Neuromancer by William Gibson

Anthony G Williams

Apr 18, 2007
Now a quarter of a century old, Neuromancer is widely regarded as a classic of modern SF (if that isn't a tautology). It won just about every award going for its portrayal of a future in which skilled people could be "jacked in" to the information technology network, able to experience it as a virtual landscape and navigate around its programmes and data storage nodes, evading defensive systems and stealing data. Old hat now, but not at the time.

I read it when it first came out, and frankly had forgotten everything about it - even reading it again rang no bells at all. I find these inconsistencies from time to time; sometimes I can clearly remember stories even if they're not much good, at other times even a good tale slips through the gaps in my memory.

Anyway, what did I think of it this time? I was deeply impressed; I found it much better than I had expected. This is not mainly due to the virtual world concepts but simply because the tale of Case, a former cyberspace expert recruited to a dangerous mission, is a rattling good thriller, told with a blend of pace and style which would be equally successful in other genres. The language is often terrific:

"Gravity came down on him like a great soft hand with bones of ancient stone."


"Case's consciousness divided like beads of mercury, arcing above an endless beach the color of the dark silver clouds. His vision was spherical, as if a single retina lined the inner surface of a globe that contained all things…"

If I have any criticism it is that the plot is so densely packed, the writing so laconic, that you really have to stay on your mental toes to keep up with everything that's going on. This is not a book to fill an idle moment, you need to settle down and concentrate. In fact, I was tempted to read it again immediately, in order to savour it in a more leisurely fashion and pick up on the nuances that I suspect slipped by me the first time. Why it made so little impression on me on first reading I don't know; but this one is now added to my pantheon of the SF greats. If you've never read it, treat yourself.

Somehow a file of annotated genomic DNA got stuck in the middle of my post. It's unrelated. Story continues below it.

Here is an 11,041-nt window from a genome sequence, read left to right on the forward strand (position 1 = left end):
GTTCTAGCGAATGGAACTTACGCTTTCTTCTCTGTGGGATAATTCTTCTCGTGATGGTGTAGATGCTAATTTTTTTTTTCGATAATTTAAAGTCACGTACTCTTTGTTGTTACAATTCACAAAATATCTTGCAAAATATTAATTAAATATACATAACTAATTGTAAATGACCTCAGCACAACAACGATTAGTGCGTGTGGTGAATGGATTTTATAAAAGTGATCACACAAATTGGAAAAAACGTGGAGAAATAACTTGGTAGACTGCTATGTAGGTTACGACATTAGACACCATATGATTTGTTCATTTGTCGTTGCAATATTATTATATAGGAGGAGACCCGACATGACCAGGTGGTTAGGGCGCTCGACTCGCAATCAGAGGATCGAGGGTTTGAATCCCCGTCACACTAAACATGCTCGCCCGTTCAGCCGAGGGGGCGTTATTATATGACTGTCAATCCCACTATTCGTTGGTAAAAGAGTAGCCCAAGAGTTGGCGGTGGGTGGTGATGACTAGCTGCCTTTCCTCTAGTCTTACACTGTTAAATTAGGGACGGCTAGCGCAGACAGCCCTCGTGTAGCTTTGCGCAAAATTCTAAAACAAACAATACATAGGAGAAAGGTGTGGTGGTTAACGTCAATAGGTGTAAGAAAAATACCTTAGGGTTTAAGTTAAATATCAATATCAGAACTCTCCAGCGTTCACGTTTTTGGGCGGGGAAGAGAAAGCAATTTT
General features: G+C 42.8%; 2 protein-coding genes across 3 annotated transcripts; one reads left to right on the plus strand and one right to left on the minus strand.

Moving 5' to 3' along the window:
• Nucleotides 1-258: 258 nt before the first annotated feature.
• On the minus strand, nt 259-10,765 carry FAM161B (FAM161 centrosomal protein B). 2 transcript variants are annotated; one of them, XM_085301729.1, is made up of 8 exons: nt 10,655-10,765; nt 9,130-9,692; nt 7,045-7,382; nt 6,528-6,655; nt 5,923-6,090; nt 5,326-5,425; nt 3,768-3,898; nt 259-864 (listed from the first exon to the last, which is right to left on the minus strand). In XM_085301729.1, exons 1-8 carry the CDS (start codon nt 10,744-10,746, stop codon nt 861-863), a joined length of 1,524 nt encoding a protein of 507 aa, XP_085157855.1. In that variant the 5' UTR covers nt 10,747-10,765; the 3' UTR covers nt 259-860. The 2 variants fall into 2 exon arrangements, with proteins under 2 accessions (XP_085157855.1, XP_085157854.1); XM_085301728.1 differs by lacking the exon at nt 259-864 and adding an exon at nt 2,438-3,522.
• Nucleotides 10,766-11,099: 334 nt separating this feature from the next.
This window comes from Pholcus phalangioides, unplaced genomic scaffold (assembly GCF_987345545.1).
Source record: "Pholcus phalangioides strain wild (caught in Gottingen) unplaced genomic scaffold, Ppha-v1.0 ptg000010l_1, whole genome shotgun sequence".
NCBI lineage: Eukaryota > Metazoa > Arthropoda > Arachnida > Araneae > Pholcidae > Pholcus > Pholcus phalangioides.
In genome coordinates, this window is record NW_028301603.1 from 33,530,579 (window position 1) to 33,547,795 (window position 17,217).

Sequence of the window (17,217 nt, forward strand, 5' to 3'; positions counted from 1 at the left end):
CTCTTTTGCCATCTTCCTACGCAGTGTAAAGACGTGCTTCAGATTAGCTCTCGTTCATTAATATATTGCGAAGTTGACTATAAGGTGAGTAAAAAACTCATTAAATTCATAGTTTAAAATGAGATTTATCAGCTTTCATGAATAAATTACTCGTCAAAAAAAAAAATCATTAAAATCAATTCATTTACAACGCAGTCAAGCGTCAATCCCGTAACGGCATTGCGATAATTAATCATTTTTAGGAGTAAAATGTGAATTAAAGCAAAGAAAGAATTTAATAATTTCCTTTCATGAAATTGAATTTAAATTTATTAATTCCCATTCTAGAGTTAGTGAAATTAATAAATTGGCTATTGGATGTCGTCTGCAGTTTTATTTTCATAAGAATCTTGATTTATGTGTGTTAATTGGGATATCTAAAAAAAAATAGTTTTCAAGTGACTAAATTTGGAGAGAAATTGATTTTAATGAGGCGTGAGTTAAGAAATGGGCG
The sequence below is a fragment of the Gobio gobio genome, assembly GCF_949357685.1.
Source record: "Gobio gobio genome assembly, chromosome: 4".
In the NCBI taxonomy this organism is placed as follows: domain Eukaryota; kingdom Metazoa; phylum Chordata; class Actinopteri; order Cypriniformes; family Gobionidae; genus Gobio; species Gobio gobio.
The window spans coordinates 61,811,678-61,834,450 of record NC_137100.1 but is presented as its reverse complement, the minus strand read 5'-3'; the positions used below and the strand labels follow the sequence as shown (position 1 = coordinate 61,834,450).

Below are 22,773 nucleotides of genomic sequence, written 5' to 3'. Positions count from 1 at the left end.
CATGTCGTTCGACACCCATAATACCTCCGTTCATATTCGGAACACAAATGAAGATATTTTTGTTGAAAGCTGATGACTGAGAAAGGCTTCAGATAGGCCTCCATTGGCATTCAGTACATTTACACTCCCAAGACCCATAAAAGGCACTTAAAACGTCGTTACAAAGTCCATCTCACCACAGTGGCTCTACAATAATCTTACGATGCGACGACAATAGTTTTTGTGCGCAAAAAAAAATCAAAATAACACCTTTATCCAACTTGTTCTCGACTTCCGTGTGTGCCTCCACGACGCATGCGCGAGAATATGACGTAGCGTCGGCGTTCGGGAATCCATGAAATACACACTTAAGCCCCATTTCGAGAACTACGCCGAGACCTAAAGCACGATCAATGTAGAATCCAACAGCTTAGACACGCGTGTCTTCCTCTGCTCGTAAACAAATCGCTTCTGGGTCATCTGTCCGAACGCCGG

(An extract from my SFF blog)
Ye Gods! It can't really be 25 years, can it?

(Weeps for his stolen youth and then remembers he's now 51)
This book epitomizes the kind of SF I dislike; too much techno-babble. Each to their own I suppose...
My review is simply this: "One of the most over rated books ever."
It's probably one of the least future-proofed books ever written. The protagonist is being pursued for 4MB of hot RAM!

I wish I'd read it in my youth, rather than a couple of years ago.
Go for it, AE!

I read it for the first time in June/July 2008. Okay, it may be a little dated, but it's fast paced, so I didn't find anything too jarring.

(And it's not as if SF from bygone ages has always got it right about our time, is it?)
I have to agree with Ursa on the view of the future; expecting anyone to be spot on about computer specifications that will be technologically impressive even 5 years into the future is a bit of a tall order.

As for overrated, not a chance! The book helped give birth to a genre, and had few (if any) peers at the time that were as eerily close in their descriptions of the modern day net. Gibson's prose added touch to the descriptions of his foresight, as noted by AGW above. It won Hugo, Nebula and Phillip K. Dick awards upon its release. I'm not a huge fan of this genre, but I give this book the credit it's due.
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I agree that it's a classic that makes for an excellent re-read. Probably hard for first timers though. The writing is pure prose. The opening line sets the tone perfectly.

"The sky above the port was the color of television, tuned to a dead channel."
I like cyperpunk i have read a lot of shorter stories in the subgenre. I have wanted to read this book for so long i just havent done it yet. To me it cant be a hard read for first timers today if its a real classic. Doesnt matter how cybperspace,alot of elements are old news today.

Every book is dated by its times,the true classics are the ones that goes above its times no matter if its a 200 years old book or 25 years old book.

I wont except too much just because it won many awards i dont care about awards usually. The hype of a book is usually what makes people say a book is overrated.

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